Daniel Breen

Daniel Breen is a third-year undergraduate journalism student at the University of Arkansas at Little Rock.

His interest in writing began at a young age, and later served as a reporter and editor for Little Rock Central High School’s Tiger Newspaper. He has served as a production intern for both radio and TV stations, and has had much experience in the editing and creation of media.

Research interests include multimedia, investigative, and citizen journalism as well as current events, politics, and justice. Daniel hopes to work in the field of public broadcasting upon graduation.

In his spare time, Daniel enjoys playing guitar, reading, drinking copious amounts of coffee, and exploring the wilderness of Arkansas.

Little Rock Central High School is now joining five other sites across the city as part of a national project highlighting historically significant locations in the civil rights era.

The U.S. Civil Rights Trail includes over 100 museums, churches, and other landmarks across 14 states and Washington, D.C. that played a role in the struggle for equal rights for African-Americans in the 1950s and 60s.

For many, 2017 was a time of historic support for the rights of LGBTQ people. But, the Human Rights Campaign Foundation, the educational arm of the nation’s largest LGBTQ civil rights organization, says more can be done to improve equality in  Arkansans.

  

Adding to Congress’s already lengthy to-do list, the federal government’s primary tool for agricultural and food policy, known as the farm bill, will need congressional reauthorization this year.  Originally designed to keep crop prices fair for consumers and farmers during the Great Depression, the bill is a piece of legislation with broad-reaching effects, especially for Arkansans.

Despite a slight drop in Arkansas sales tax revenue between the second and third quarters of fiscal year 2017, the holiday shopping season is expected to give the state’s economy a temporary boost.

Chief Economist Michael Pakko with the Arkansas Economic Development Institute at the University of Arkansas at Little Rock said a decrease in taxable sales between the two quarters still represents a picture of overall growth.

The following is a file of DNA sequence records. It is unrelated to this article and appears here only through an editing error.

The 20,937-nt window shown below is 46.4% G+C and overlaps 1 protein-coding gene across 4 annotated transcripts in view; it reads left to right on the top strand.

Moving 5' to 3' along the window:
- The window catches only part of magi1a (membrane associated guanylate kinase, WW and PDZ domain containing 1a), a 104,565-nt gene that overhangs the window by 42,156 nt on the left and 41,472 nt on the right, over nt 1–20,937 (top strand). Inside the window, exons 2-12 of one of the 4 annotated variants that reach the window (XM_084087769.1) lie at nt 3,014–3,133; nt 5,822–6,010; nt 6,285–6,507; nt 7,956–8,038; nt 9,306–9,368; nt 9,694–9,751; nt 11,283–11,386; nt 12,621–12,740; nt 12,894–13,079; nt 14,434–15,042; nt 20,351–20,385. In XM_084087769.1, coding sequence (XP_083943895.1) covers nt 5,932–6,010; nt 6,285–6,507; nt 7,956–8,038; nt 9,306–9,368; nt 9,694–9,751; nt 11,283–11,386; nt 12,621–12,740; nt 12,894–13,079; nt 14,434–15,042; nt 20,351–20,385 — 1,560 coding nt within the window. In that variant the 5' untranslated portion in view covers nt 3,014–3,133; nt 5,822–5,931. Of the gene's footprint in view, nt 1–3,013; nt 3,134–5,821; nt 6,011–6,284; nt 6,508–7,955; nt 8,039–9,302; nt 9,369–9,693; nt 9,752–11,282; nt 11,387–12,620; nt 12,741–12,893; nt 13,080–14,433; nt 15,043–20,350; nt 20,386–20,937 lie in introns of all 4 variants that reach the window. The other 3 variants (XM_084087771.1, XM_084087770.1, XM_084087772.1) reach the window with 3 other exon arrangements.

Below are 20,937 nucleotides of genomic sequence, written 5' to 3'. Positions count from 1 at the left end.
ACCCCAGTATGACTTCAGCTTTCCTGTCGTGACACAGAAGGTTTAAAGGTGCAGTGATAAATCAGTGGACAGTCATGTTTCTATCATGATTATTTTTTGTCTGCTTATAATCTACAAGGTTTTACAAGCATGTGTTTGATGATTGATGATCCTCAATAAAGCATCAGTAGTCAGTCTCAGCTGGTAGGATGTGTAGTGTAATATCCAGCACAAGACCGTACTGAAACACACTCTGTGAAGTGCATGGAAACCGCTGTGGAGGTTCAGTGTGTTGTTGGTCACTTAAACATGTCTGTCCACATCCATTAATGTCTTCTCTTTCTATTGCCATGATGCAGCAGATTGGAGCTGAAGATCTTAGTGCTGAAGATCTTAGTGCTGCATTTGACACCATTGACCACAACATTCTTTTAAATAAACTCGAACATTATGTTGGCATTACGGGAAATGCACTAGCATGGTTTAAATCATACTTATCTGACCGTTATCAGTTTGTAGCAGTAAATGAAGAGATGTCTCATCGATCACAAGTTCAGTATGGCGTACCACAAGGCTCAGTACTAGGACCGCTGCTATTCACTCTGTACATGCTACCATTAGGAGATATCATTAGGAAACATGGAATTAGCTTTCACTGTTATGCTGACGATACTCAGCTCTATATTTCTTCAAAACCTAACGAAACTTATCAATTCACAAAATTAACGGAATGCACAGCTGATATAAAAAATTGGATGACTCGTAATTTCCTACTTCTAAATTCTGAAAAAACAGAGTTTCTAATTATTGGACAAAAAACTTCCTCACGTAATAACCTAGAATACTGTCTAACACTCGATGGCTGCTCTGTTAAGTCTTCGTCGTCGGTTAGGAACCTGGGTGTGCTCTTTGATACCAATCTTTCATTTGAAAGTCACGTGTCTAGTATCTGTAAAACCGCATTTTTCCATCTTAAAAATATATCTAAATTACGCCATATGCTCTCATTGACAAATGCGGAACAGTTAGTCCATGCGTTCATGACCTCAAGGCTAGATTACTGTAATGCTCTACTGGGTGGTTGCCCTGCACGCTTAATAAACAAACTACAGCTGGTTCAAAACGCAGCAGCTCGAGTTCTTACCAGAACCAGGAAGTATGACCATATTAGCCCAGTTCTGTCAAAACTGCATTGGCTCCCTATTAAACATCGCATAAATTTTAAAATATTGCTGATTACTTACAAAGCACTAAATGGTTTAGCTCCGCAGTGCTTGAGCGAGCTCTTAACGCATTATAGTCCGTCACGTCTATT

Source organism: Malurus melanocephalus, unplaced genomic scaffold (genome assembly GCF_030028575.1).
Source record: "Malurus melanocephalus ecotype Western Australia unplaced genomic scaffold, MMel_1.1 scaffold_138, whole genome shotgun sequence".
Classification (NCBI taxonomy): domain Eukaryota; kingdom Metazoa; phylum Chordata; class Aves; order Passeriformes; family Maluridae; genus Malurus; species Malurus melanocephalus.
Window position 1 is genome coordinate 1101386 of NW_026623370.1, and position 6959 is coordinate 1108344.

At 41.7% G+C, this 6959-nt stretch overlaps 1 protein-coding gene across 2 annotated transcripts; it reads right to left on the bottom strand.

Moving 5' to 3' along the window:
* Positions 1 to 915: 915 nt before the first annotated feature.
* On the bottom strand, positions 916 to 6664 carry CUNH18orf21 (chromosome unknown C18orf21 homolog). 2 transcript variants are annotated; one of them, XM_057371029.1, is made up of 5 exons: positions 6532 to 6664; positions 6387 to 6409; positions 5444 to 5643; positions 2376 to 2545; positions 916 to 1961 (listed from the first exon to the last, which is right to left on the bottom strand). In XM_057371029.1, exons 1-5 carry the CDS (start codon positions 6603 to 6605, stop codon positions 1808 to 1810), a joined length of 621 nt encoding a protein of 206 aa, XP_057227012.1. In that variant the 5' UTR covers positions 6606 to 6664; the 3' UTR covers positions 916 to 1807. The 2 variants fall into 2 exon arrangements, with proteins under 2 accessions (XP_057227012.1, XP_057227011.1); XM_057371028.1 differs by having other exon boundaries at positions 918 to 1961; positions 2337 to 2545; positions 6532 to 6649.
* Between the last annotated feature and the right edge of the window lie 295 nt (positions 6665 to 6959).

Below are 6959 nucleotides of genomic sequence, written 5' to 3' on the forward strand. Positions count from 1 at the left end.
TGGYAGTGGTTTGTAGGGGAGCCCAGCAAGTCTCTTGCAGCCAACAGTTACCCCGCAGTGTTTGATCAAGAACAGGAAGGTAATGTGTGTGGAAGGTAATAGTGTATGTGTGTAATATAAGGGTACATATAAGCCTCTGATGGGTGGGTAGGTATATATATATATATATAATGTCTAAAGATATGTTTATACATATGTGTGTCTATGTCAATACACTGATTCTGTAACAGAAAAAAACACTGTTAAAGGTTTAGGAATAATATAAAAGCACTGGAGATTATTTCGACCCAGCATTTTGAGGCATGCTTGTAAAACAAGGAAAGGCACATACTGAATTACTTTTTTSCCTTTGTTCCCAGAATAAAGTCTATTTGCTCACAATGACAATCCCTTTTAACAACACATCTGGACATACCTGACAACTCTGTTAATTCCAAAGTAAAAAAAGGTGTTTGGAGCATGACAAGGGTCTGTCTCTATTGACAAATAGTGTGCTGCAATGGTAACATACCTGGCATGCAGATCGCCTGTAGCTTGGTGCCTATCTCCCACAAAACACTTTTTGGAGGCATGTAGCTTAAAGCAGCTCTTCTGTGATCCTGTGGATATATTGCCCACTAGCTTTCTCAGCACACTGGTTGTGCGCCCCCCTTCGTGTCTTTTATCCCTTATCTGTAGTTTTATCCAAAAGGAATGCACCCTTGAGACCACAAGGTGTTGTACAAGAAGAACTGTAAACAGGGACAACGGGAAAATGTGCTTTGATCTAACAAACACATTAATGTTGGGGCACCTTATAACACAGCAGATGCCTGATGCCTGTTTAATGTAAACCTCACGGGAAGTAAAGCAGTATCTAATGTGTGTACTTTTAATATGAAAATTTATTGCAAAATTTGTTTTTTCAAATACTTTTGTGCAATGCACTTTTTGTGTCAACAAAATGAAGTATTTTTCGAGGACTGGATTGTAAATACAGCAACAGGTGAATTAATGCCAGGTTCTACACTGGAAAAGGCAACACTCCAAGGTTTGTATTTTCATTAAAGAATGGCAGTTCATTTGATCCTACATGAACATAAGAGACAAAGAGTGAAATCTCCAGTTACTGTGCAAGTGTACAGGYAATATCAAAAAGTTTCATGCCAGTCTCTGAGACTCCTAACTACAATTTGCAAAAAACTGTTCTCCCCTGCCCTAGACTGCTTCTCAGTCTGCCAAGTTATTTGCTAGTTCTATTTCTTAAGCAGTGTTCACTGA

Members of the Capitol Arts and Grounds Committee will be holding three hearings over the next two weeks to finalize changes to a new Ten Commandments monument at the Arkansas State Capitol.

With two games left in the Razorback football season, University of Arkansas Vice Chancellor and Director of Athletics Jeff Long has been let go effective immediately.

The move comes a week after a lengthy meeting of the university’s Board of Trustees where no action was taken against Long. Chancellor Joseph Steinmetz announced Long’s firing in a press release Wednesday.

Six researchers are laying out details of how they plan to study the causes of childhood obesity. The Center for Childhood Obesity Prevention at the Arkansas Children’s Research Institute announced its first round of projects Wednesday.

Created last year through a $9.4 million grant from the National Institutes of Health, the Center for Childhood Obesity Prevention seeks to address all levels of the issues surrounding overweight kids.

As the Nov. 9 execution date for convicted killer Jack Greene draws near, the Arkansas Parole Board is considering whether to recommend the governor grant him clemency.

Jack Gordon Greene was convicted in 1992 of murdering pastor Sidney Burnett at his home near Clarksville. Greene bound, stabbed, and beat Burnett to death just three days after murdering his own brother, Tommy, in North Carolina.

A federal judge has blocked a new law that seeks to restrict panhandling in Arkansas. The law was the second attempt by the Arkansas Legislature to ban people from asking for money and other help on most sidewalks and intersections.

Despite the law passing with bipartisan support, U.S. District Court Judge Billy Roy Wilson said the law proposed by Rep. Charlie Collins (R-Fayetteville) is “plainly unconstitutional.” Collins tells KUAR News he authored the law to put an end to threatening conduct by panhandlers.

Potential operators of medical marijuana cultivation facilities and dispensaries came together at a half-day symposium in Little Rock Wednesday to discuss their expectations of what the new industry will be like.

Among the attendees was TV host Montel Williams, who gave the keynote address at the event organized by the Arkansas Medical Marijuana Association. Williams has multiple sclerosis, and has long advocated for medicinal cannabis use. His visit had added significance, since he recently accepted a position on the association’s board.

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